Devin Williams’ 2022 season has not gotten off to a great start. In six games, the Brewers setup man has allowed four runs in 4 1⁄3 innings for an 8.31 ERA. While he has been credited with a hold in each of his appearances, Craig Counsell has twice had to remove him before completing a full inning to avoid blowing a late lead. Williams nearly coughed up a lead in Wednesday’s 4-2 win over the Pirates, allowing both of Brent Suter’s inherited runners to score before escaping the inning.
While diminished fastball velocity has also been a concern, walks have been the changeup specialist’s Achilles’ heel. Williams has faced 27 batters so far in the young season and issued a free pass to seven of them. In particular, he has struggled to land his changeup for a strike. In 2021, 44% of his changeups were in the strike zone. That number has dropped to 37% to start this season.
Missing low with his changeup has been a theme for Williams. He has thrown many of his changeups well below the zone, including plenty in the dirt.
An effective changeup starts at the bottom of the zone before diving out and away from the hitter. That is especially true in Williams’ case. However, many of his changeups are not even starting in the strike zone and are therefore failing to tempt hitters. The chase rate against his changeup is down from 42% to 35%.
These control problems can be traced back to an issue with Williams’ release extension. He is releasing the ball noticeably closer to home plate than he has in the past, including when he throws his changeup.
Williams has always had a long stride. Last season, his average release extension was 7.0 feet in front of the rubber, which was the 39th-highest among all pitchers who threw at least 100 pitches. This year, it is up to 7.3 feet, which is currently tied for second. The release extension of Williams’ changeup has jumped from 6.8 to 7.1 feet.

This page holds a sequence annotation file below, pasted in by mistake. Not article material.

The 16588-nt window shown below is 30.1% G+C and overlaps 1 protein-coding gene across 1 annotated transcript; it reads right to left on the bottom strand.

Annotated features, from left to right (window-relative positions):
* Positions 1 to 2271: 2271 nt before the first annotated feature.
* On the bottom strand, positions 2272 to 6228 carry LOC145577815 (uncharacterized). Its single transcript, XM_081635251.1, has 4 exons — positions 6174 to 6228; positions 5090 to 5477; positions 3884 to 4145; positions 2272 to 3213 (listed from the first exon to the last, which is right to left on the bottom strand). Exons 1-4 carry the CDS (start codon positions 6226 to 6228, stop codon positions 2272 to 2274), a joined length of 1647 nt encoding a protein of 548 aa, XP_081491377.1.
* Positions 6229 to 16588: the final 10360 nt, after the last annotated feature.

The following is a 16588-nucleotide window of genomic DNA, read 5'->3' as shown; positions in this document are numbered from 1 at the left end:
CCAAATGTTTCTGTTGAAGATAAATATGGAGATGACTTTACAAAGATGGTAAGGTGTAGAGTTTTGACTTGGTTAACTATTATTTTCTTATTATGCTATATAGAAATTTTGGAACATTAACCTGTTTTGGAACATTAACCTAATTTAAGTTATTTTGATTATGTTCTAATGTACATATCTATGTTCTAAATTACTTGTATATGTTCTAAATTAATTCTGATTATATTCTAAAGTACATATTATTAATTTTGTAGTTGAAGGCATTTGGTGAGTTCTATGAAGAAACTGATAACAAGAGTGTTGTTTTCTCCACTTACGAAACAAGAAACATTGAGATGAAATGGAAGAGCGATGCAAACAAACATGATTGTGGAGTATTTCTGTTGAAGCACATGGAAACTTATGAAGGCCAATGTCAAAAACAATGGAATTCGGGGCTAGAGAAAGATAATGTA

Given that he already had above-average extension and has been one of baseball’s best relievers for the past two seasons, it seems unlikely this is a conscious change.
Pitching features many moving parts, so unknowingly releasing the ball four inches closer to the plate—and four inches farther down the slope of the mound—can easily lead to command problems. A longer extension indicates that Williams may be striding out too far during his delivery. If that is the case, it can lead to a host of other mechanical issues.
Williams provided some hope of getting back on track when he threw eight of 11 pitches for strikes in a perfect inning in the second game of the Pirates series on Tuesday. In that outing, his average release extension when throwing his changeup was back to 6.8 feet. He only threw four of them, but he landed one on the outside corner, one at the bottom of the zone, and none in the dirt.
It appears Williams is fighting a minor mechanical issue to begin his season, but his track record inspires confidence that he will get it sorted out. The movement on his changeup remains sharp as ever, which is arguably most important at this time of the year. If his extension is the problem, it will not be difficult to fix. Better results are on the horizon.
Statistics courtesy of Baseball-Reference and Baseball Savant.